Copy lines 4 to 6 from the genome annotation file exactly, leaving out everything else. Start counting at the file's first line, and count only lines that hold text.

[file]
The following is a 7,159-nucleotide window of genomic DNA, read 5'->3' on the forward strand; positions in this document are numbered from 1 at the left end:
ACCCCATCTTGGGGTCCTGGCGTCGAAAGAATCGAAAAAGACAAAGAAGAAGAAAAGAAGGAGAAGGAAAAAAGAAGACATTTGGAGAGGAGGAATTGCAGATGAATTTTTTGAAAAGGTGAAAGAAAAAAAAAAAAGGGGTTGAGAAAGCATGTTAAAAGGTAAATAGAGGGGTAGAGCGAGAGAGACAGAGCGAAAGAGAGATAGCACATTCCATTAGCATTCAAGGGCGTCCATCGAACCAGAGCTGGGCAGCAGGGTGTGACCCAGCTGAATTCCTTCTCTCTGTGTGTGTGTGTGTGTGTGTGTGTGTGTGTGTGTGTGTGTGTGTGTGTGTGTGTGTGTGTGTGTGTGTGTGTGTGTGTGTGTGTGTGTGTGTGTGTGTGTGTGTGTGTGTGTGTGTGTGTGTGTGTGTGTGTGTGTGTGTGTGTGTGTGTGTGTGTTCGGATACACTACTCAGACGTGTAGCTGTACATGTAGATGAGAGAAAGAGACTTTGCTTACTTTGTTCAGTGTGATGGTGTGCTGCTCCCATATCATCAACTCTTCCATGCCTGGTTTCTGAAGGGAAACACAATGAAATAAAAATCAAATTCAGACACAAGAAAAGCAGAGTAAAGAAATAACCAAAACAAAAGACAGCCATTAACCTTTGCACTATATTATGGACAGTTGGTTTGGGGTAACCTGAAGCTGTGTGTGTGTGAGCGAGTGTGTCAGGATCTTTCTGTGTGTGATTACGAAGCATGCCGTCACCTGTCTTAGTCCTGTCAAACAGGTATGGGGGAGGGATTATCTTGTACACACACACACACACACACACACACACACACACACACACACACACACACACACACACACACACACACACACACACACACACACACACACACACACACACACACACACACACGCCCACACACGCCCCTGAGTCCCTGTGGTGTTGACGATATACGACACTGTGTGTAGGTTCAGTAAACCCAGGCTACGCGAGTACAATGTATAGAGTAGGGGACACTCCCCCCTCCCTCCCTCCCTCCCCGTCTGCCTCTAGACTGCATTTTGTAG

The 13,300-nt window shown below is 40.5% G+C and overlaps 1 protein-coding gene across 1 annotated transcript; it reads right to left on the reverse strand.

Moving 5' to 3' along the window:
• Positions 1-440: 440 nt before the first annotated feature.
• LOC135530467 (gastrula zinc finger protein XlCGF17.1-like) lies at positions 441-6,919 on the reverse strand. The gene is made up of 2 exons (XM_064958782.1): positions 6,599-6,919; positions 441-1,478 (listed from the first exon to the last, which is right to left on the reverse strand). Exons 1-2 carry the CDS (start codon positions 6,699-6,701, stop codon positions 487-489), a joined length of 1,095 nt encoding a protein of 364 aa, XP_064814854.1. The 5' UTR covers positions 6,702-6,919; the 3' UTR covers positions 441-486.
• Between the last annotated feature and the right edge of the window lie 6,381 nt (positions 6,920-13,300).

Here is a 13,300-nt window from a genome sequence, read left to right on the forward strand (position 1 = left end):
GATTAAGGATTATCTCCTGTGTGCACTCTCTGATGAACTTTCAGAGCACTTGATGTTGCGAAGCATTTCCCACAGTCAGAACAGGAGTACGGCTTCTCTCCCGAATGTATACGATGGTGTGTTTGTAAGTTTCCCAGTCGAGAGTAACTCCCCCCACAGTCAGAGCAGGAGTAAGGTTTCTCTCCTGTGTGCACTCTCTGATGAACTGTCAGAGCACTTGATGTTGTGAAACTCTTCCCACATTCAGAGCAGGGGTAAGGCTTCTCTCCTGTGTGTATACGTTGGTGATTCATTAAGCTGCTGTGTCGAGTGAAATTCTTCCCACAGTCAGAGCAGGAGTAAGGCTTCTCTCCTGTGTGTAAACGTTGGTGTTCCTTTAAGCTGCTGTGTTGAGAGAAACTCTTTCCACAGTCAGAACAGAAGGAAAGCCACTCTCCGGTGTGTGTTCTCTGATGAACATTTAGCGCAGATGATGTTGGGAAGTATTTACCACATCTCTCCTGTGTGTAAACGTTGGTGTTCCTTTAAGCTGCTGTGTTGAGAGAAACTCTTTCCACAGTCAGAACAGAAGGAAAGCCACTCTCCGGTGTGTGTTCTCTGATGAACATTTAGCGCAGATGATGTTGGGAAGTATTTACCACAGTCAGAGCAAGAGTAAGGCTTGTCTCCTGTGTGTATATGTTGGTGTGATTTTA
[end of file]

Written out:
Moving 5' to 3' along the window:
• Positions 1-440: 440 nt before the first annotated feature.
• LOC135530467 (gastrula zinc finger protein XlCGF17.1-like) lies at positions 441-6,919 on the reverse strand. The gene is made up of 2 exons (XM_064958782.1): positions 6,599-6,919; positions 441-1,478 (listed from the first exon to the last, which is right to left on the reverse strand). Exons 1-2 carry the CDS (start codon positions 6,699-6,701, stop codon positions 487-489), a joined length of 1,095 nt encoding a protein of 364 aa, XP_064814854.1. The 5' UTR covers positions 6,702-6,919; the 3' UTR covers positions 441-486.